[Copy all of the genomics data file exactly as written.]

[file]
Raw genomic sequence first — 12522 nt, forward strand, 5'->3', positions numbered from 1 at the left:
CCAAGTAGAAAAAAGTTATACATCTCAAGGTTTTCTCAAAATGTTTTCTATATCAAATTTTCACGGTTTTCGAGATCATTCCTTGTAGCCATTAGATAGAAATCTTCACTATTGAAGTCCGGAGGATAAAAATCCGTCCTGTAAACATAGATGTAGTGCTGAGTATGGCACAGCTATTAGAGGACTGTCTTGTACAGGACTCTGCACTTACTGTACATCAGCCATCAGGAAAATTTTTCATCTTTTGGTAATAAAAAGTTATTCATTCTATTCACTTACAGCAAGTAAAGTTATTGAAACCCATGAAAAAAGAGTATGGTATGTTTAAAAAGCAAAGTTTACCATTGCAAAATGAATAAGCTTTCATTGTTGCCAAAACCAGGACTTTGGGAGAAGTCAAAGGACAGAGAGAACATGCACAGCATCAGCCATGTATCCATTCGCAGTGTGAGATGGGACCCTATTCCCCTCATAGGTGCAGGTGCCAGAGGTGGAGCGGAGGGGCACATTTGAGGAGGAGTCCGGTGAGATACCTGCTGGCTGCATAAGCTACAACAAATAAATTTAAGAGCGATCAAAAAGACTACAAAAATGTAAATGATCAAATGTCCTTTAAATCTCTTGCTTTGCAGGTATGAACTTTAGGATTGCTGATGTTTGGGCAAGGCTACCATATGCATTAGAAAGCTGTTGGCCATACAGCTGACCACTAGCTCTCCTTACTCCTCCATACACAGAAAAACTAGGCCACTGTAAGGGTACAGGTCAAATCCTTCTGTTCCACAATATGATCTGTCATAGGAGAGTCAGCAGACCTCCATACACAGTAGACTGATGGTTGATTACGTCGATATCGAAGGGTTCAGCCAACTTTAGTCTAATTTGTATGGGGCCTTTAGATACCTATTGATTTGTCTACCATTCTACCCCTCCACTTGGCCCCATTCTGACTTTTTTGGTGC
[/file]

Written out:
Raw genomic sequence first — 12522 nt, forward strand, 5'->3', positions numbered from 1 at the left:
CCAAGTAGAAAAAAGTTATACATCTCAAGGTTTTCTCAAAATGTTTTCTATATCAAATTTTCACGGTTTTCGAGATCATTCCTTGTAGCCATTAGATAGAAATCTTCACTATTGAAGTCCGGAGGATAAAAATCCGTCCTGTAAACATAGATGTAGTGCTGAGTATGGCACAGCTATTAGAGGACTGTCTTGTACAGGACTCTGCACTTACTGTACATCAGCCATCAGGAAAATTTTTCATCTTTTGGTAATAAAAAGTTATTCATTCTATTCACTTACAGCAAGTAAAGTTATTGAAACCCATGAAAAAAGAGTATGGTATGTTTAAAAAGCAAAGTTTACCATTGCAAAATGAATAAGCTTTCATTGTTGCCAAAACCAGGACTTTGGGAGAAGTCAAAGGACAGAGAGAACATGCACAGCATCAGCCATGTATCCATTCGCAGTGTGAGATGGGACCCTATTCCCCTCATAGGTGCAGGTGCCAGAGGTGGAGCGGAGGGGCACATTTGAGGAGGAGTCCGGTGAGATACCTGCTGGCTGCATAAGCTACAACAAATAAATTTAAGAGCGATCAAAAAGACTACAAAAATGTAAATGATCAAATGTCCTTTAAATCTCTTGCTTTGCAGGTATGAACTTTAGGATTGCTGATGTTTGGGCAAGGCTACCATATGCATTAGAAAGCTGTTGGCCATACAGCTGACCACTAGCTCTCCTTACTCCTCCATACACAGAAAAACTAGGCCACTGTAAGGGTACAGGTCAAATCCTTCTGTTCCACAATATGATCTGTCATAGGAGAGTCAGCAGACCTCCATACACAGTAGACTGATGGTTGATTACGTCGATATCGAAGGGTTCAGCCAACTTTAGTCTAATTTGTATGGGGCCTTTAGATACCTATTGATTTGTCTACCATTCTACCCCTCCACTTGGCCCCATTCTGACTTTTTTGGTGC